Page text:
My thoughts: Craig Schaefer is one of my hands down favorite urban fantasy writers because of the care he puts into his work and how he manages to write really nuanced marginalized characters and slowly ratchets up the horror and the violence until you literally have no idea what’s going on, but you’re so invested that you need Daniel (or Harmony Black) to win so that you can sleep later. The Neon Boneyard, the eight book in Schaefer’s Daniel Faust series, is a dark and thrilling continuation of his long running series. It’s a book that I legit couldn’t listen to the audiobook for at night – when I do most of my intense audiobook listening – because I knew I’d have nightmares. This book connects some of the long threads between it and Schaefer’s other two series in the same world, namely the ones revolving around the Network, a massive criminal enterprise that has designs on this world. (Full review.)
Matt Wallace’s Taste of Wrath
Stitch Summary: The shit hits the fan in this stunning finale to Matt Wallace’s Sin Du Jour series. After the destruction of the horrifying charnel pit that was Gluttony Bay in the previous book, the man that was once Allensworth is out for blood and he intends to carve up the crew working for chef Bronko Luck at Sin du Jour. It’s the end of the line for some of the best characters you could come to adore and by the time the dust settles, you’re going to wish you had a stiff drink.
My thoughts: This book just about broke me. I cried repeatedly through reading it. I thought about lightly yelling obscenities at Matt on twitter. I’m pretty sure I recorded a sad and/or drunk video about how much this final Sin du Jour book affected me. In this last novella, everything happens so much. I’m talking fast-paced worldbuilding, losing characters I loved, the motherfucking Council of Chrises, and a shit ton of other awesome and unexpected moments. I loved this book to motherfucking pieces and if I had Matt’s number when it was released, I probably would’ve called and screamed at him for a while. Because it was that good and that stressful. (Full review.)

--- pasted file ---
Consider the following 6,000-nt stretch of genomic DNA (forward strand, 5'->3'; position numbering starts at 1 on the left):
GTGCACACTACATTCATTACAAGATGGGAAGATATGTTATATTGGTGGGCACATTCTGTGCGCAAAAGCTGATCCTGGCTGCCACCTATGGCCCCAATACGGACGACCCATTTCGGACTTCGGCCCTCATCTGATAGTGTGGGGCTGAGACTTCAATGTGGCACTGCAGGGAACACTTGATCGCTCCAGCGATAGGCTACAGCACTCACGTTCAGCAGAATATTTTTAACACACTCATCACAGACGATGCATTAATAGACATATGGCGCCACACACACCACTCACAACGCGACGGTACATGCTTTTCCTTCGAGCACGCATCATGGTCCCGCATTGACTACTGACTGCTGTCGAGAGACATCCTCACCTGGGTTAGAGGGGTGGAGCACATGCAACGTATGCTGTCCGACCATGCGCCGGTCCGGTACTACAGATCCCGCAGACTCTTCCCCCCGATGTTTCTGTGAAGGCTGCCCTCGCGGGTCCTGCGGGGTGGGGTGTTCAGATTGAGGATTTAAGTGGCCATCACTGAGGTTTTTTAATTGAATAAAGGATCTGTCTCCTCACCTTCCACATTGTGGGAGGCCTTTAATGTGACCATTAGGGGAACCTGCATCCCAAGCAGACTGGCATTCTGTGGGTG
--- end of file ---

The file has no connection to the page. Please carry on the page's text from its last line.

Hailey Turner’s A Ferry of Bones and Gold (Soulbond #1)
Stitch Summary: Patrick Collins, an agent for the Supernatural Operations Agency, owes the gods a debt that they call in after one of their own goes missing and a series of demon-led ritual killings call back to Patrick’s past. Fate puts old and new allies in Patrick’s path, including Jonothon de Vere, a werewolf that Patrick shouldn’t want as much as he does.
My thoughts: Hailey Turner is a new-to-me urban fantasy writer and this book, her debut urban fantasy novel, is a pretty solid debut. I couldn’t get enough of Turner’s writing and I really can’t wait for the next book in the series. Her overall writing is mostly solid with minimal plot holes, interesting main and minor characters, and I’m really interested in the dynamics between the different supernatural groups and the hierarchies they find themselves sticking to. This novel also deals with our main character dealing with metaphorical and actual scars from his past – particularly when it comes to his father’s quest to attain immortality and goodhood no matter what the cost.